*Sessions may be edited for content and to preserve confidentiality*
ALBERT BANDURA, Ph.D., is Professor of Psychology, Stanford University. He has been elected to the American Academy of Arts and Sciences and the Institute of Medicine of the National Academy of Science. Dr. Bandura is a proponent of Self-Efficacy Theory. This theory and its diverse applications are presented in his recently published book, Self-Efficacy: The Exercise of Control.
Bandura has been responsible for contributions to the field of education and to several fields of psychology, including social cognitive theory, therapy, and personality psychology, and was also of incluence in the transition between behaviorism and cognitive psychology. He is known as the originator of social learning theory (renamed the social cognitive theory) and the theoretical construct of self-efficacy, and is also responsible for the influential 1961 Bobo doll experiment. This Bobo doll experiment demonstrated the concept of observational learning.
Dr. Aaron T. Beck, M.D. is University Professor of Psychiatry (Emeritus) in the Department of Psychiatry, Perelman School of Medicine at the University of Pennsylvania and director of the Aaron T. Beck Psychopathology Research Center. Based on his research on the psychological processes involved in depression and other disorders, he developed and tested Cognitive Therapy (also known as Cognitive Behavior Therapy), the most widely used form of psychotherapy in the world. He has personally trained large numbers of professionals in this specialized approach and helped to form centers for Cognitive Therapy throughout the world, devoted to both research and serving countless numbers of patients. Starting in 2007, he has directed the Beck Initiative partnership in collaboration with Arthur Evans, former Commissioner of Mental Health of Philadelphia, serving the Medicaid patients in the city. He and his group have been training providers, offering services to the most disadvantaged individuals in the city and state: severely mentally ill individuals confined to hospitals and jails, and also the homeless.
For several decades, Beck conducted research on the psychological and social factors involved in schizophrenia and developed a humanistic approach involved in activating the individual’s latent goals, motivations, and capacities, and has helped to restore large numbers to meaningful lives. His innovative approach in Philadelphia and Pennsylvania has now been extended to other states such as Georgia, Massachusetts, New Jersey, and Utah. In collaboration with the National Association of State Commissioners of Mental Health, he and his Center have started to disseminate his approach throughout the country. In addition, he and his team are working with Gary Gottlieb, Chief Executive Officer of Partners in Health to adapt cognitive therapy to the needs of individuals in 27 developing countries.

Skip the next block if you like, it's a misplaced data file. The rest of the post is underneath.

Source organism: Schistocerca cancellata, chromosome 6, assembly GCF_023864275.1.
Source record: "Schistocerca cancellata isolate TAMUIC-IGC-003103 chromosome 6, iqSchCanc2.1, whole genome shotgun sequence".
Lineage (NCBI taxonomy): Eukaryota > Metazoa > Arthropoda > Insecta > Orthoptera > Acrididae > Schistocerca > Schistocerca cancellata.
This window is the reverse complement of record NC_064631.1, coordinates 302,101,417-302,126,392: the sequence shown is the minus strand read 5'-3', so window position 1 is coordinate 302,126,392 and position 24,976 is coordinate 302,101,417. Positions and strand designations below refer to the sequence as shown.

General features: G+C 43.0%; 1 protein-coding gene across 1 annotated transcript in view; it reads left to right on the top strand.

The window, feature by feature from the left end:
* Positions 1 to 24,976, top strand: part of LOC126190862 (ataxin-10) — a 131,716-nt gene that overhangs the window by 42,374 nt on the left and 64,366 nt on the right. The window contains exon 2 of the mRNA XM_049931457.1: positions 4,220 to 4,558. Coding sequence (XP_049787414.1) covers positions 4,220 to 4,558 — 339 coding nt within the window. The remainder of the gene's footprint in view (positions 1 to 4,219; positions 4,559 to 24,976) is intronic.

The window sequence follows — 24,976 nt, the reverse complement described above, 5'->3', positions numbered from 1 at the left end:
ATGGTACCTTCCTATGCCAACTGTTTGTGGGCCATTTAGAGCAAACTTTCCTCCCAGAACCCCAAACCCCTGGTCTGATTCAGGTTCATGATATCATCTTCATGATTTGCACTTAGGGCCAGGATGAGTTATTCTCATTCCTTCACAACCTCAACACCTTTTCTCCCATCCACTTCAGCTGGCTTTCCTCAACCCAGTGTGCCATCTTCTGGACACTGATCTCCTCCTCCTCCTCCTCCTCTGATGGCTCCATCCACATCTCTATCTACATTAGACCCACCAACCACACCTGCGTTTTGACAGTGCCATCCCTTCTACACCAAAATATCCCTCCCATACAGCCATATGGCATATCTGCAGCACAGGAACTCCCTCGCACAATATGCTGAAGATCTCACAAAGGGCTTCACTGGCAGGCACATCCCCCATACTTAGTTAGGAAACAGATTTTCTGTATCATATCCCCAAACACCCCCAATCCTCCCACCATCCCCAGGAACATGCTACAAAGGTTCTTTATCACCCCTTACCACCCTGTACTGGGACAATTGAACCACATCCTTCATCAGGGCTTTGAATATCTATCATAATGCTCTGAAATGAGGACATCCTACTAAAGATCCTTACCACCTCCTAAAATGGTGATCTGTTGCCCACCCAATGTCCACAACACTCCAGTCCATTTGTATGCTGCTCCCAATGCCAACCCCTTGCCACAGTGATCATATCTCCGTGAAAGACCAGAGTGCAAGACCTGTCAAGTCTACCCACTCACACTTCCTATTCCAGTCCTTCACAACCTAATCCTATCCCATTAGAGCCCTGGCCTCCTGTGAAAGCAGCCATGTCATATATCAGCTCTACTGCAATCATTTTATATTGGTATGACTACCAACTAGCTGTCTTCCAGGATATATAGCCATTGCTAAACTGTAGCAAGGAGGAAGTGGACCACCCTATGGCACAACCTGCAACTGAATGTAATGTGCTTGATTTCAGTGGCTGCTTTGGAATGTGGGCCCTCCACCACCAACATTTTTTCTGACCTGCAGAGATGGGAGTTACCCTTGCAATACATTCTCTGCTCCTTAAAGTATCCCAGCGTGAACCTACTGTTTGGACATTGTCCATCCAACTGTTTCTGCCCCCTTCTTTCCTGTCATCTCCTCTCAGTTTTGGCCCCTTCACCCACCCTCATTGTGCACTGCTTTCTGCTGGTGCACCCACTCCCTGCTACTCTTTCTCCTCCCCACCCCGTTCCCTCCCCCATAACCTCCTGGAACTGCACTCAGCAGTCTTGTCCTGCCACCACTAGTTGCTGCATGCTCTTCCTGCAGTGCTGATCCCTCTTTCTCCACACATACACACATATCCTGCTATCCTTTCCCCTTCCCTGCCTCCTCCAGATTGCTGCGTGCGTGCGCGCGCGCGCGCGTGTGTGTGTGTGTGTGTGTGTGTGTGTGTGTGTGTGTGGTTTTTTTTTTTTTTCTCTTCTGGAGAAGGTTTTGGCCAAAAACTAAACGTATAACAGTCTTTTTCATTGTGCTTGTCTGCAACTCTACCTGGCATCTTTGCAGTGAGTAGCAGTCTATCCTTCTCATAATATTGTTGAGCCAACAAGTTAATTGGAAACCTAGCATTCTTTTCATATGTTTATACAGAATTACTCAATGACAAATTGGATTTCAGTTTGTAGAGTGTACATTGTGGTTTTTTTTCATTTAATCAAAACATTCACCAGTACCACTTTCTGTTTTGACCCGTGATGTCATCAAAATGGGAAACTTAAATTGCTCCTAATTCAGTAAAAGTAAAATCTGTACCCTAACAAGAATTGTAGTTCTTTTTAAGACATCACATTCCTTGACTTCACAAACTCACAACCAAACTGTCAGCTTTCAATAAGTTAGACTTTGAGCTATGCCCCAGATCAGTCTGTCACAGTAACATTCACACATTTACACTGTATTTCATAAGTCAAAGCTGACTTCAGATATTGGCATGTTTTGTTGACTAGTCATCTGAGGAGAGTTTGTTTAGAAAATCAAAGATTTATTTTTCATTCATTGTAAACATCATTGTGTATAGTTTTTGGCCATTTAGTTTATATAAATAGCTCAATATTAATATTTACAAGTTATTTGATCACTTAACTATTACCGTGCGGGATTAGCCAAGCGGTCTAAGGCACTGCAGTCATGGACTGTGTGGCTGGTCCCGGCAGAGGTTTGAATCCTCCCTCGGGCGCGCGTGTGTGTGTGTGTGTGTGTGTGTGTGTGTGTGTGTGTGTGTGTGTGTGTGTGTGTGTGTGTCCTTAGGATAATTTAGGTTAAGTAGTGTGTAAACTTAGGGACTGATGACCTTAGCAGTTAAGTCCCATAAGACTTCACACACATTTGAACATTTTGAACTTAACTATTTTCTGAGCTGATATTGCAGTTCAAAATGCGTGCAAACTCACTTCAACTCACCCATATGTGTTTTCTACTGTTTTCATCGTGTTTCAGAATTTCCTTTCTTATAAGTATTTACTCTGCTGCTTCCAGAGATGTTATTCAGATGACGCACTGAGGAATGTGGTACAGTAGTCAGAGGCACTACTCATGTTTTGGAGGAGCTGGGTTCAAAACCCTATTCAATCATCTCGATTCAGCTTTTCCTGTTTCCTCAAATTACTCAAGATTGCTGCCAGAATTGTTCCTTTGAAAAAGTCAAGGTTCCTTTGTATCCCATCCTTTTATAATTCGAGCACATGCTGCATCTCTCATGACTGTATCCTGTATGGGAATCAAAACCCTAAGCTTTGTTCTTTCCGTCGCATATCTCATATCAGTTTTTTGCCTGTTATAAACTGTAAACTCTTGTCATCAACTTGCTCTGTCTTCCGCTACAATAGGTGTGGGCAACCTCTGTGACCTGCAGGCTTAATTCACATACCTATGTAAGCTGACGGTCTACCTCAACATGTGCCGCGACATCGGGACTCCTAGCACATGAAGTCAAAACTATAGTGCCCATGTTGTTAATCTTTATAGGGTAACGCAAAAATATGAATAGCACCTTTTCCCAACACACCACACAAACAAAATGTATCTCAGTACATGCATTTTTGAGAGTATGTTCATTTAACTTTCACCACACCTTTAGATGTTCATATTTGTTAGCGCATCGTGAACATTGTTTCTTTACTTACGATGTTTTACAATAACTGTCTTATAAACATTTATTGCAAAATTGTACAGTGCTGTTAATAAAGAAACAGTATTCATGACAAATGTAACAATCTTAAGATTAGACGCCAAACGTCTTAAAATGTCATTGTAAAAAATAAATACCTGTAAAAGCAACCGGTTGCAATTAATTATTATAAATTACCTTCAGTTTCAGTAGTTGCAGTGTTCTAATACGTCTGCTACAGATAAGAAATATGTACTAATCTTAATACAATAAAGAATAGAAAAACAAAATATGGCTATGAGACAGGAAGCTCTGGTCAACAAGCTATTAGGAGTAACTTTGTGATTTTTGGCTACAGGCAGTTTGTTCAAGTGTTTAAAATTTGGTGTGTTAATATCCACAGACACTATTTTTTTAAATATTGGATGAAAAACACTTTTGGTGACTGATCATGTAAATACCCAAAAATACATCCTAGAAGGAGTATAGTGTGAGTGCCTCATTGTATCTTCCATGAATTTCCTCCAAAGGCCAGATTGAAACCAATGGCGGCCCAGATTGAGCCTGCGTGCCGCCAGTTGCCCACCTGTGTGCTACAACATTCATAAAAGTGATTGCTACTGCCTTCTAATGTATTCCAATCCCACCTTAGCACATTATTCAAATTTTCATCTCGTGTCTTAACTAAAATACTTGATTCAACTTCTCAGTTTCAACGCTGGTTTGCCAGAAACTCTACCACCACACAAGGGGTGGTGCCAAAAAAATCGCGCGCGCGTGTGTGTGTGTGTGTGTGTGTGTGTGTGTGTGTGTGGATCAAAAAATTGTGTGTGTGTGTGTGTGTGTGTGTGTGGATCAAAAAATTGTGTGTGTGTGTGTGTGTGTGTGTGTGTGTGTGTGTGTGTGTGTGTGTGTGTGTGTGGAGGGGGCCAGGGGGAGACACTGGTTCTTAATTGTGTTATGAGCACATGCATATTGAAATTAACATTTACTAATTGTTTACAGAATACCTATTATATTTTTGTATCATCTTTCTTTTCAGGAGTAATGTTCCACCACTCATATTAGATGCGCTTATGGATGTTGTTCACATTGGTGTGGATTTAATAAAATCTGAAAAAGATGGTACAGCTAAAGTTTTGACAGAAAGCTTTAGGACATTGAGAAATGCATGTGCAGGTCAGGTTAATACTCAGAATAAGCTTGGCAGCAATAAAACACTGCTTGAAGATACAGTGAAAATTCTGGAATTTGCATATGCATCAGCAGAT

Beck has described his work extensively in 637 publications, including 24 books. He has been named by Medscape as one of the 50 Most Influential Physicians in History: 20th on the list and 1st among the living. He has received the 2006 Albert Lasker Award for Clinical Medical Research, which “transformed the understanding and treatment” of mentally ill individuals, the 2006 National Academy of Medicine: Lienhard Award for the advancement of health services, the 2013 Kennedy Community Health Award, and the National Alliance on Mental Illness Lifetime Achievement Award (June, 2017).
Eugene T. Gendlin, PhD, is an American philosopher and psychotherapist who developed ways of thinking about and working with living process, the bodily felt sense and the 'philosophy of the implicit'. Gendlin received his Ph.D. in philosophy in 1958 from the University of Chicago where he became an Associate Professor in the departments of Philosophy and Psychology.
His philosophical work is concerned especially with the relationship between logic and experiential explication. Implicit intricacy cannot be represented, but functions in certain ways in relation to philosophical discourse. The applications of this "Philosophy of the Implicit" have been important in many fields.
His philosophical books and articles are listed and some of them are available from this web site. They include Experiencing and the Creation of Meaning, (in paperback) and Language Beyond Post-Modernism: Saying and Thinking In Gendlin's Philosophy (edited by David Levin) , both from Northwestern University Press, l997 and A Process Model.
Donald Meichenbaum, Ph.D in Clinical Psychology is currently Research Director of Melissa Institute for Violence Prevention, Miami (melissainstitute.org). He is one of the founders of cognitive behavior therapy. He was voted one of the most influential psychotherapists of the 20th century. Latest books include "Roadmap to Resilience" (www.roadmaptoresilience.com) and "Evolution of Cognitive Behavior Therapy: A Personal and Professional Journey."
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